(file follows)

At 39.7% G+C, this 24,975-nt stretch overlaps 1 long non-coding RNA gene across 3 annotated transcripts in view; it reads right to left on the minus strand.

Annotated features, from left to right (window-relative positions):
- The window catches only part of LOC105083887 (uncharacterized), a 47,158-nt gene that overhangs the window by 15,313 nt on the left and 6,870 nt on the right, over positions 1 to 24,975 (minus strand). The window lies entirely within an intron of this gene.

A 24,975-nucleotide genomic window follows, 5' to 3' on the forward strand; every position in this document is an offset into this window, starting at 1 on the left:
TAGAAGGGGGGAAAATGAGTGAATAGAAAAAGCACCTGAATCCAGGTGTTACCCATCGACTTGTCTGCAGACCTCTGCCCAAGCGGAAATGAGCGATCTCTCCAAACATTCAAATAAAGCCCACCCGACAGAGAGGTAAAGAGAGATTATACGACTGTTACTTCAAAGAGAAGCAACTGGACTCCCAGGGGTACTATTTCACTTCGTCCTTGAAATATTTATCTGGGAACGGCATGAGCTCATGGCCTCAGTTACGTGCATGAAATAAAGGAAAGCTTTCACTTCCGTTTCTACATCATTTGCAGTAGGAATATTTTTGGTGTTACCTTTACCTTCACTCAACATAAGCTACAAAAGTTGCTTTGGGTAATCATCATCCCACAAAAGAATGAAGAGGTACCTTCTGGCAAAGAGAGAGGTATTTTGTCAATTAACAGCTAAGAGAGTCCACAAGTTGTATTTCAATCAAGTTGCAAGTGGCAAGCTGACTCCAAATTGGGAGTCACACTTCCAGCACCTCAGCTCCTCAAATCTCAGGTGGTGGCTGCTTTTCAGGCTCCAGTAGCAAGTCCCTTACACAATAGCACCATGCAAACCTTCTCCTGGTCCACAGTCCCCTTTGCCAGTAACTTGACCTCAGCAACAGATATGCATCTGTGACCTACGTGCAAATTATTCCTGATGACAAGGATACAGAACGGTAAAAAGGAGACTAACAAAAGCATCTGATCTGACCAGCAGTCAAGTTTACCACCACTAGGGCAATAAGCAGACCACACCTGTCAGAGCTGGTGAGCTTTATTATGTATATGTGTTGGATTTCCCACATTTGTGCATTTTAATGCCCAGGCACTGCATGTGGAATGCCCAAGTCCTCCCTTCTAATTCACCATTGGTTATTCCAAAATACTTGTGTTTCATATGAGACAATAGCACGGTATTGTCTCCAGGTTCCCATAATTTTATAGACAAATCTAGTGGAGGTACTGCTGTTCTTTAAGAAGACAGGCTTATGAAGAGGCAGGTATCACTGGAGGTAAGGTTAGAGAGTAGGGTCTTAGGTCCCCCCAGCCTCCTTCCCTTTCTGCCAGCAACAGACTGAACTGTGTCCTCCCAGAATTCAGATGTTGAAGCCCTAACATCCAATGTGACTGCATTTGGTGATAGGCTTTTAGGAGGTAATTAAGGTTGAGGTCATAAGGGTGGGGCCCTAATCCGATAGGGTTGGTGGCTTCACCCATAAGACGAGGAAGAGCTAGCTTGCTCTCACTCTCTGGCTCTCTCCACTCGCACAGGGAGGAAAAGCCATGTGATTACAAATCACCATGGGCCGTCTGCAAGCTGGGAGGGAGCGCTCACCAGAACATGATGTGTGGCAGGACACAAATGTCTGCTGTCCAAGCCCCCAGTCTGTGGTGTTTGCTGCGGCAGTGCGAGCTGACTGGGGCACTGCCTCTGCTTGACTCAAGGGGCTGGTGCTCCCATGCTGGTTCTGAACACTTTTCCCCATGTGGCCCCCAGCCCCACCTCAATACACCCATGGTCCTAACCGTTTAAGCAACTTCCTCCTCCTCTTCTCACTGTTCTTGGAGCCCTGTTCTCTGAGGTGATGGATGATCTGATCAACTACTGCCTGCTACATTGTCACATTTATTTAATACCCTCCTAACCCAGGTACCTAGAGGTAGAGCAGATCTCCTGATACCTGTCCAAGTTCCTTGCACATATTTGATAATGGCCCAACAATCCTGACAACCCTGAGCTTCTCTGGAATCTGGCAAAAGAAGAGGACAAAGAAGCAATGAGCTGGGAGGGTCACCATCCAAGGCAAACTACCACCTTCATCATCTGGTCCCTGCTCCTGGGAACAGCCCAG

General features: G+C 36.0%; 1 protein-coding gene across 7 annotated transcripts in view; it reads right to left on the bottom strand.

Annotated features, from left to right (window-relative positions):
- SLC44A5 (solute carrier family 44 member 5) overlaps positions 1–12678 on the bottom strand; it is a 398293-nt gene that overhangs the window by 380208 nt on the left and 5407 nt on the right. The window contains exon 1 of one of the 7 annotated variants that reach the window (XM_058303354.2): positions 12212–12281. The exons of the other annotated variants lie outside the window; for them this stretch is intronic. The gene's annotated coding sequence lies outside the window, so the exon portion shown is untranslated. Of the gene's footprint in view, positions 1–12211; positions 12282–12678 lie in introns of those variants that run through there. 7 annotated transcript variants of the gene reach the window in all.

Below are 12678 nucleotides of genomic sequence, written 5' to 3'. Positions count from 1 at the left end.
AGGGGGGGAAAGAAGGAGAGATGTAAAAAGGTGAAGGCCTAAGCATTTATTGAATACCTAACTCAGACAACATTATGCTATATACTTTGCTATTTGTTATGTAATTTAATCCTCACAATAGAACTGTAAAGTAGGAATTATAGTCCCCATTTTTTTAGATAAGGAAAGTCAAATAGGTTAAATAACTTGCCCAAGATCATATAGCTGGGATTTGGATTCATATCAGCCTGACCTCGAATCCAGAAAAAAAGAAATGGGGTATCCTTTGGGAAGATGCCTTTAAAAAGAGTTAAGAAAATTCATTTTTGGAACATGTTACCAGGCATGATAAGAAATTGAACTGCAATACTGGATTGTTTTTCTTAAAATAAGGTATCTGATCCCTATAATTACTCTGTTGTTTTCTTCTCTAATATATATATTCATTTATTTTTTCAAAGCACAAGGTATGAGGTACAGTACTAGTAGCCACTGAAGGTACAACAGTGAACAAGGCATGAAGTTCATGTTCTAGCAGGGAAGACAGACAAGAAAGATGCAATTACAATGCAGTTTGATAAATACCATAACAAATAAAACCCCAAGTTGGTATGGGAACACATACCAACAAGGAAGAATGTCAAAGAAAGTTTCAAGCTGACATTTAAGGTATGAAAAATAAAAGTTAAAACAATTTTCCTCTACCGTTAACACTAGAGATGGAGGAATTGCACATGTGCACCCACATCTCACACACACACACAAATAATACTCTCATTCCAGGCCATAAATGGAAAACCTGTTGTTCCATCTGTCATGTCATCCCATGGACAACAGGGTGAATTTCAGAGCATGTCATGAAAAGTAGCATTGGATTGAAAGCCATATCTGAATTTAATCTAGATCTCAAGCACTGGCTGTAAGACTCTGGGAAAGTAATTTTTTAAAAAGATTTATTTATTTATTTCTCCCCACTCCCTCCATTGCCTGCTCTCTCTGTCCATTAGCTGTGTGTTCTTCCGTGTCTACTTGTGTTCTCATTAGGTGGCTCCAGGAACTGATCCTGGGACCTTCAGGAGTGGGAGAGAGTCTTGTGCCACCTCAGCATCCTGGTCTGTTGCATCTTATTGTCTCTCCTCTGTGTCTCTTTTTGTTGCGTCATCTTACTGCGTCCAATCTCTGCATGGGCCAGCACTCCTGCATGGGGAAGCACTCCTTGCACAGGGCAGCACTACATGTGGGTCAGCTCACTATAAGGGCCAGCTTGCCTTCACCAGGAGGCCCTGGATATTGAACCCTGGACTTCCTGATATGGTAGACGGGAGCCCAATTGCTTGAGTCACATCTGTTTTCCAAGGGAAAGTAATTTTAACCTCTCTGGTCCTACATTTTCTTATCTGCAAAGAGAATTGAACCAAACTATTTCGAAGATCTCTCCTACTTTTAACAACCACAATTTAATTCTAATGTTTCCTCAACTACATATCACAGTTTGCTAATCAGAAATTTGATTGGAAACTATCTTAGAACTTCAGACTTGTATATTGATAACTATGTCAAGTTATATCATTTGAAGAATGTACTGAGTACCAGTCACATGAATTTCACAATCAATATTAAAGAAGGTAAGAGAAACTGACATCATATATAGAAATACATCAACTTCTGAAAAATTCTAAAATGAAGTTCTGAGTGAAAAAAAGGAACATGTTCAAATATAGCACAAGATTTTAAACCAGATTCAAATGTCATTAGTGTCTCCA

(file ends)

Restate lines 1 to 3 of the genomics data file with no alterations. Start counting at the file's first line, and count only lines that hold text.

At 39.7% G+C, this 24,975-nt stretch overlaps 1 long non-coding RNA gene across 3 annotated transcripts in view; it reads right to left on the minus strand.

Annotated features, from left to right (window-relative positions):
- The window catches only part of LOC105083887 (uncharacterized), a 47,158-nt gene that overhangs the window by 15,313 nt on the left and 6,870 nt on the right, over positions 1 to 24,975 (minus strand). The window lies entirely within an intron of this gene.